Valid Reasoning 1: A does not teach, therefore B will go to the movies.

Valid Reasoning 2: B has not gone to the movies, therefore A must have

taught.

Invalid Reasoning 1: A taught, then B did not go to the movies.

Invalid Reasoning 2: B went to the movies, then A did not teach.

(4) If, Then Not

If A then Not B:

Valid Reasoning 1: A then not B

Invalid Reasoning 1: Not B then A

Invalid Reasoning 2: B then Not A

The above structures of logical thought can be illustrated through the following

examples:

If A teaches, then B will not go to the movies.

Valid Reasoning 1: A teaches, therefore B will not go to the movies.

Invalid Reasoning 1: B has not gone to the movies, therefore A taught.

Invalid Reasoning 2: B went to the movies, therefore A did not teach.

As a student it is important for you to follow a few standard steps while solving logical

questions:

1. Take a complete ‘preview of the situation’ clearly understanding the context.

Remember to accept the situation as it is given.

2. Read each and every part of the question carefully. You should concentrate hard

and focus fully while reading the question. This is a very important prerequisite

for solving questions on logic since very often in long sentences there will be

individual single words which will transform the meaning of the sentences. If

you fail to take into account these words, the end result will be errors in logic &

deduction.

Let us now proceed to understand how all this applies to real life problem solving

through examining questions which have been asked in different competitive exams and

CAT.

Example 1 A party is held at the house of the Mehtas. There were five other couples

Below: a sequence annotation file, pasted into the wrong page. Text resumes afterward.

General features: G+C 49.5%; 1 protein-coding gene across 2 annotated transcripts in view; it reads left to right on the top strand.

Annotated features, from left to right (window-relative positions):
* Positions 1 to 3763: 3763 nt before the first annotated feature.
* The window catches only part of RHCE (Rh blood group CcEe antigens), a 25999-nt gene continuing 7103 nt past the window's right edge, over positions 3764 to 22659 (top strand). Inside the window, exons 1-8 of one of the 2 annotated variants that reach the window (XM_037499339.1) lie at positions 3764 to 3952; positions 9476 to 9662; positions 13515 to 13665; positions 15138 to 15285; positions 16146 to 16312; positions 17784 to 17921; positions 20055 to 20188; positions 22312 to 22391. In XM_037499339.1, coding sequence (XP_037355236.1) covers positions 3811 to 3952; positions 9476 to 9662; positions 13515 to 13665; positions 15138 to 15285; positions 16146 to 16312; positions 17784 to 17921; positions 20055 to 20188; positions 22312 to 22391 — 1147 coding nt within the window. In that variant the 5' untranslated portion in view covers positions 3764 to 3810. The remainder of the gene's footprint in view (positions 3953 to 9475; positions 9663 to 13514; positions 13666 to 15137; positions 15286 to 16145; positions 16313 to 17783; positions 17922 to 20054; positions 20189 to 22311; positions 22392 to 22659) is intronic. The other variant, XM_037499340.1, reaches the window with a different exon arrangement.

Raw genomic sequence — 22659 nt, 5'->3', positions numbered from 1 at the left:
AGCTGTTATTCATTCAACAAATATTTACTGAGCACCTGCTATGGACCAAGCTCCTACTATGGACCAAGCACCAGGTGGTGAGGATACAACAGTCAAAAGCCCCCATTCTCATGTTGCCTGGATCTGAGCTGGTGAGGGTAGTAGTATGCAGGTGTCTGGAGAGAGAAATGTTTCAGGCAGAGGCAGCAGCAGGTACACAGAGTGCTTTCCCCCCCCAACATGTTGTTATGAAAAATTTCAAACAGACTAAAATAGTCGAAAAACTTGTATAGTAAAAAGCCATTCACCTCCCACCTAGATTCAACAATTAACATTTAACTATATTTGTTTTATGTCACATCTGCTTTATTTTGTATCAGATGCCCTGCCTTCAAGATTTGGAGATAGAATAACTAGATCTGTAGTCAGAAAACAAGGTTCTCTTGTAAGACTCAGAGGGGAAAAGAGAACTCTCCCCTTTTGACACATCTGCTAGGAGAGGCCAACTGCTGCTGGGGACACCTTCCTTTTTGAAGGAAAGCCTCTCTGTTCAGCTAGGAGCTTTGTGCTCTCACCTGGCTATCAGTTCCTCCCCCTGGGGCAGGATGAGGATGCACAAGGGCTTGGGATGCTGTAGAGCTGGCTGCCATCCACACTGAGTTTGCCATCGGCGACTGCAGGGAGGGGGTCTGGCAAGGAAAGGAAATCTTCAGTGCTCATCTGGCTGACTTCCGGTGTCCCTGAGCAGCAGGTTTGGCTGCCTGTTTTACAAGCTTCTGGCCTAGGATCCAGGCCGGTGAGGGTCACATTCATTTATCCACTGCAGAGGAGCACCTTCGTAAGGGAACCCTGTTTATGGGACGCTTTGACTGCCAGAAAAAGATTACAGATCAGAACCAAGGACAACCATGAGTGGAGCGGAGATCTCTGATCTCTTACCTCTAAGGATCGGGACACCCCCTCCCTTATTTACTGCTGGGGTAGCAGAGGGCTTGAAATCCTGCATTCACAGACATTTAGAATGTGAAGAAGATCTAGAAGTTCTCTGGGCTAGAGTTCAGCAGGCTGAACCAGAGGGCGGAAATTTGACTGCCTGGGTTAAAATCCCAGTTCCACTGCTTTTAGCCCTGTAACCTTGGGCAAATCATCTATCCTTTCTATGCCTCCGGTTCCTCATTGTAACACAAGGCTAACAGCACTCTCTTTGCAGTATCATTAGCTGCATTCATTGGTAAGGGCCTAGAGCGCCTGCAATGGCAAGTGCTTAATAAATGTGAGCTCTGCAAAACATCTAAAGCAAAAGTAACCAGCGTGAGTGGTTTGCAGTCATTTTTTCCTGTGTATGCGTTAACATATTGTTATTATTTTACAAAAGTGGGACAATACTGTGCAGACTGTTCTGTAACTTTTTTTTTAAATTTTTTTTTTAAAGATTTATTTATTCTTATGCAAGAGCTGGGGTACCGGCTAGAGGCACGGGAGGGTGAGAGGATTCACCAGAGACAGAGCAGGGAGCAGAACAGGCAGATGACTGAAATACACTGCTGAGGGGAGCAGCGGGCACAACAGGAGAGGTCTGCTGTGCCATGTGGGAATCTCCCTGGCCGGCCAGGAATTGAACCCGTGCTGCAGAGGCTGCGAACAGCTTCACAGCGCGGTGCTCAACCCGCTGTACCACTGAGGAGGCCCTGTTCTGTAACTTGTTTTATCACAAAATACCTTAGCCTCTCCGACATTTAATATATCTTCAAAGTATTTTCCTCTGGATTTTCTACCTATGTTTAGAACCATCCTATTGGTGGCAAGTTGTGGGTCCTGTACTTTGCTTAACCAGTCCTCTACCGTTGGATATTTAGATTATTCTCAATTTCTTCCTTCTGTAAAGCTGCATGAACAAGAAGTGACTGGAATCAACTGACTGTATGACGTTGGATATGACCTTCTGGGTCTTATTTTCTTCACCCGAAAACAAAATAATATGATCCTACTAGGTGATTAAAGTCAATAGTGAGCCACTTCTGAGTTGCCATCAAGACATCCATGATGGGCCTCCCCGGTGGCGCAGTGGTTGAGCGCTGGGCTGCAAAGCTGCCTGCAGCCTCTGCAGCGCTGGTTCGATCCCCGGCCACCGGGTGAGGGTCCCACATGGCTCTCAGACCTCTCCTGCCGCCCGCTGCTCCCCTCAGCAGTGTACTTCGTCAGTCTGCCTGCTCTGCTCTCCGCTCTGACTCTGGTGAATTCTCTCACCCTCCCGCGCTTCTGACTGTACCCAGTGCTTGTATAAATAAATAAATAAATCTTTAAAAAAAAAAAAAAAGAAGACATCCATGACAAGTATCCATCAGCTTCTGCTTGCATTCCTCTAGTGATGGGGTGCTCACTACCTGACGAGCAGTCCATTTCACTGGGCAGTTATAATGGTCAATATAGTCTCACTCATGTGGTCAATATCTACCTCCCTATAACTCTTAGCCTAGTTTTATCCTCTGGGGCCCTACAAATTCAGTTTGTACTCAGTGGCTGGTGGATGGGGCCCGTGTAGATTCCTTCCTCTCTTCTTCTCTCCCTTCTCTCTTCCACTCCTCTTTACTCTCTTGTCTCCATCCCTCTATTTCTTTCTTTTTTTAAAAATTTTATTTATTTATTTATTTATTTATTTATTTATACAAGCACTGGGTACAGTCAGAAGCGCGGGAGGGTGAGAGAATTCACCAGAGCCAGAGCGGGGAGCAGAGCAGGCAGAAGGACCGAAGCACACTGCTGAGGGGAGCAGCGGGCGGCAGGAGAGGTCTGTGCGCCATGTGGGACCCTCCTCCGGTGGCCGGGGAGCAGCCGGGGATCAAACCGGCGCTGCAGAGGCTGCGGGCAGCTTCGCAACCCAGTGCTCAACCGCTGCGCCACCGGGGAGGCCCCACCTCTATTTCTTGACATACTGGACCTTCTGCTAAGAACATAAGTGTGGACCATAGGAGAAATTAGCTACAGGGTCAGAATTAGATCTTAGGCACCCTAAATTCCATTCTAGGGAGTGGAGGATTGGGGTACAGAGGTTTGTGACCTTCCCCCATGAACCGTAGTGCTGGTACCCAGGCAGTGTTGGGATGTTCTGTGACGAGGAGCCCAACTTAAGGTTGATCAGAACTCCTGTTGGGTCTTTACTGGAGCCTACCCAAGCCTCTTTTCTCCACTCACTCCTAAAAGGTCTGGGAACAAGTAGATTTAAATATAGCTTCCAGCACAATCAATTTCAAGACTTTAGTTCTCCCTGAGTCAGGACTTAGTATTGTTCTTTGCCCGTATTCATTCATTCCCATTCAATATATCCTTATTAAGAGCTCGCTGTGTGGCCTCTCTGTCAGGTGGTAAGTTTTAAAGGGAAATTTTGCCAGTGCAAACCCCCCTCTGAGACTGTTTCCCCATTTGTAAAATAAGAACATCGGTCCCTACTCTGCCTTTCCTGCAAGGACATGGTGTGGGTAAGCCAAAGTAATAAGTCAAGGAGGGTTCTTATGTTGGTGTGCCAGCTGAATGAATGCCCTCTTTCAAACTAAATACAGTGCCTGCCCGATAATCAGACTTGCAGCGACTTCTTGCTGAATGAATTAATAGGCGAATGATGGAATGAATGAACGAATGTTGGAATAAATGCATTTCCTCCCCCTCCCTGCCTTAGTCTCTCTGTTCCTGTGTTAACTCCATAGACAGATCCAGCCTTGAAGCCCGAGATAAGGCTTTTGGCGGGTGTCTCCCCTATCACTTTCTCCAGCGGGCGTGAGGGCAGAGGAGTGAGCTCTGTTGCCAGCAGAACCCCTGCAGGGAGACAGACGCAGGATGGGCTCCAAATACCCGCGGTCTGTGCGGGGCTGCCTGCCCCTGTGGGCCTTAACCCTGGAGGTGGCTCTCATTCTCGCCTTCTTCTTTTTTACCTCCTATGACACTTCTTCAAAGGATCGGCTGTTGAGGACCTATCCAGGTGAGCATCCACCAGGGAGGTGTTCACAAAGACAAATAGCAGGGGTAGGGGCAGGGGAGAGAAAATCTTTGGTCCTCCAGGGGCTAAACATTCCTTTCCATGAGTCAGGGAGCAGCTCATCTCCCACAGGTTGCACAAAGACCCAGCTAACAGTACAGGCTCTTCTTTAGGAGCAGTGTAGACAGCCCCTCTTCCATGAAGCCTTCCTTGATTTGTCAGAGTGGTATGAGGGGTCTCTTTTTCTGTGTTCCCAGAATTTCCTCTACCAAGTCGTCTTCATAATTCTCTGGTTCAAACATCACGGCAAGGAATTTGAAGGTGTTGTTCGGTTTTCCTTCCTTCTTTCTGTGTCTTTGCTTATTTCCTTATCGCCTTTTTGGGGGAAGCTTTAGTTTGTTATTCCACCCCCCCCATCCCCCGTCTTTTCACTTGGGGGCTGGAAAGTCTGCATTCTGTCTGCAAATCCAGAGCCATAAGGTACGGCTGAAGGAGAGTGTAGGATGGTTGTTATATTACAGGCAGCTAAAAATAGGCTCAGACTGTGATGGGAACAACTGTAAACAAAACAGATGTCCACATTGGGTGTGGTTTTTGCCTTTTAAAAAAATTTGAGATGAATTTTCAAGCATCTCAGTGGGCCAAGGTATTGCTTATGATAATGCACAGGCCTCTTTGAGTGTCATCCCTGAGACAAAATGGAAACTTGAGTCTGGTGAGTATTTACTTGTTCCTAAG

present (besides Mr and Mrs Mehta), and many, but not all, pairs of people shook

hands. Nobody shook hands with anyone twice, and nobody shook hands with his/her

spouse. Both the host and hostess shook some hands.

At the end of the party, Mr Mehta polls each person present to see how many hands each

person (other than himself) shook. Each person gives a different answer. Determine how

many hands Mrs Mehta must have shaken.

(Can we prove that it was not Mrs Mehta who shook 10 hands?)

Solution Let there be 5 couples:

A — A

B — B

C — C

D — D

E — E

& M — M

Deduction 1 From the condition that nobody shook hands with his/her spouse, it is clear

that none of the twelve people in the party shook more than 10 hands.

(Since, nobody shakes hands with himself or his/her spouse, it leaves a maximum of 10

people to shake hands with).

Deduction 2 Mr Mehta has asked the question to eleven different people and each of

them has given a different answer. Also, the highest answer anyone could have possibly

given is 10. Hence, the only way to distribute different numbers of hand shakes amongst

the 11 people is:

0,1,2,3,4,5,6,7,8,9,10. [ Note: somebody shook 0 hands and somebody shook 10].

Deduction 3 Since, the host & hostess have both shaken some hands, the person who

shook ‘0’ hands cannot be either M or M. It has to be one of the other 10 people in the

party.

[At this point you need to realise that in the context of this problemA,A B,B,C, C, D, D,

E & E are alike, i e. there is no logical difference amongst these 10 and you have

exactly the same information about each of these 10 people. However, Mrs Mehta is

different because she stands out as the hostess as well as the wife of the person who has

asked the question].

Since all ten guests are the same, assume ‘A’ shook no hands. This leads us to the

following deduction.

Deduction 4 Take any one person apart from A & A; say B. B will not shake hands with

himself & his wife. Besides B will also not shake hands with A (who has shaken no

hands). Thus, B can shake a maximum of 9 hands and will thus not be the person to

shake 10 hands.

What applies to B, applies to B, C, C, D, D, E, E and M.

Hence, A is the only person who could have shaken 10 hands. Hence, amongst the

couple A & A, if we suppose that A had shaken 0 hands, then A must have shaken 10

hands.

Note: The main result here is that, out of the people to whom M has asked the question,

and amongst whom we have to distribute the numbers 0 to 10 there has to be a couple